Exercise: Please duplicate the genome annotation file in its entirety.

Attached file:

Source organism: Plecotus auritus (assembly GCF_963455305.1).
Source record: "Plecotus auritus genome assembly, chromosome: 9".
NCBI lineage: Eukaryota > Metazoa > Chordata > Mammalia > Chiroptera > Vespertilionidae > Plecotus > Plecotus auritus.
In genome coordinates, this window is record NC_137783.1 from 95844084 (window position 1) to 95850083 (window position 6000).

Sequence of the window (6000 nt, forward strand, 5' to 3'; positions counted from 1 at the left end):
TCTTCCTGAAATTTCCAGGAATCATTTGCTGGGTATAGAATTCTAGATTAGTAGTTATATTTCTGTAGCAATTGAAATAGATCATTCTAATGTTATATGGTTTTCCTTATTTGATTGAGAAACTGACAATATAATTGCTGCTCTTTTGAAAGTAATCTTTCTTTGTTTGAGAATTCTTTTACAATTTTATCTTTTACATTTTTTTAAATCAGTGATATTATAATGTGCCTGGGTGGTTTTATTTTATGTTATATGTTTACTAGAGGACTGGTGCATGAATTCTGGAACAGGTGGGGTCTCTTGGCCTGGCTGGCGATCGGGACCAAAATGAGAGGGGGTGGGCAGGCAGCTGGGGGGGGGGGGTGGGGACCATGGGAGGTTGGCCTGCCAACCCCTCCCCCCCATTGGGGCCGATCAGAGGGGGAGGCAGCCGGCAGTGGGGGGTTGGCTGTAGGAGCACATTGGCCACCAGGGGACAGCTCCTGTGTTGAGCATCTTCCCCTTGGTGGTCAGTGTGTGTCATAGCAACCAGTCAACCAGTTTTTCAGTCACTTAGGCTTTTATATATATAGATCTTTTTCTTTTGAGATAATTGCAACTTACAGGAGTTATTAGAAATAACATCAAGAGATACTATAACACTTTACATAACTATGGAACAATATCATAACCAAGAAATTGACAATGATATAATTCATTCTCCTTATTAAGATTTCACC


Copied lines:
Source organism: Plecotus auritus (assembly GCF_963455305.1).
Source record: "Plecotus auritus genome assembly, chromosome: 9".
NCBI lineage: Eukaryota > Metazoa > Chordata > Mammalia > Chiroptera > Vespertilionidae > Plecotus > Plecotus auritus.
In genome coordinates, this window is record NC_137783.1 from 95844084 (window position 1) to 95850083 (window position 6000).

Sequence of the window (6000 nt, forward strand, 5' to 3'; positions counted from 1 at the left end):
TCTTCCTGAAATTTCCAGGAATCATTTGCTGGGTATAGAATTCTAGATTAGTAGTTATATTTCTGTAGCAATTGAAATAGATCATTCTAATGTTATATGGTTTTCCTTATTTGATTGAGAAACTGACAATATAATTGCTGCTCTTTTGAAAGTAATCTTTCTTTGTTTGAGAATTCTTTTACAATTTTATCTTTTACATTTTTTTAAATCAGTGATATTATAATGTGCCTGGGTGGTTTTATTTTATGTTATATGTTTACTAGAGGACTGGTGCATGAATTCTGGAACAGGTGGGGTCTCTTGGCCTGGCTGGCGATCGGGACCAAAATGAGAGGGGGTGGGCAGGCAGCTGGGGGGGGGGGGTGGGGACCATGGGAGGTTGGCCTGCCAACCCCTCCCCCCCATTGGGGCCGATCAGAGGGGGAGGCAGCCGGCAGTGGGGGGTTGGCTGTAGGAGCACATTGGCCACCAGGGGACAGCTCCTGTGTTGAGCATCTTCCCCTTGGTGGTCAGTGTGTGTCATAGCAACCAGTCAACCAGTTTTTCAGTCACTTAGGCTTTTATATATATAGATCTTTTTCTTTTGAGATAATTGCAACTTACAGGAGTTATTAGAAATAACATCAAGAGATACTATAACACTTTACATAACTATGGAACAATATCATAACCAAGAAATTGACAATGATATAATTCATTCTCCTTATTAAGATTTCACC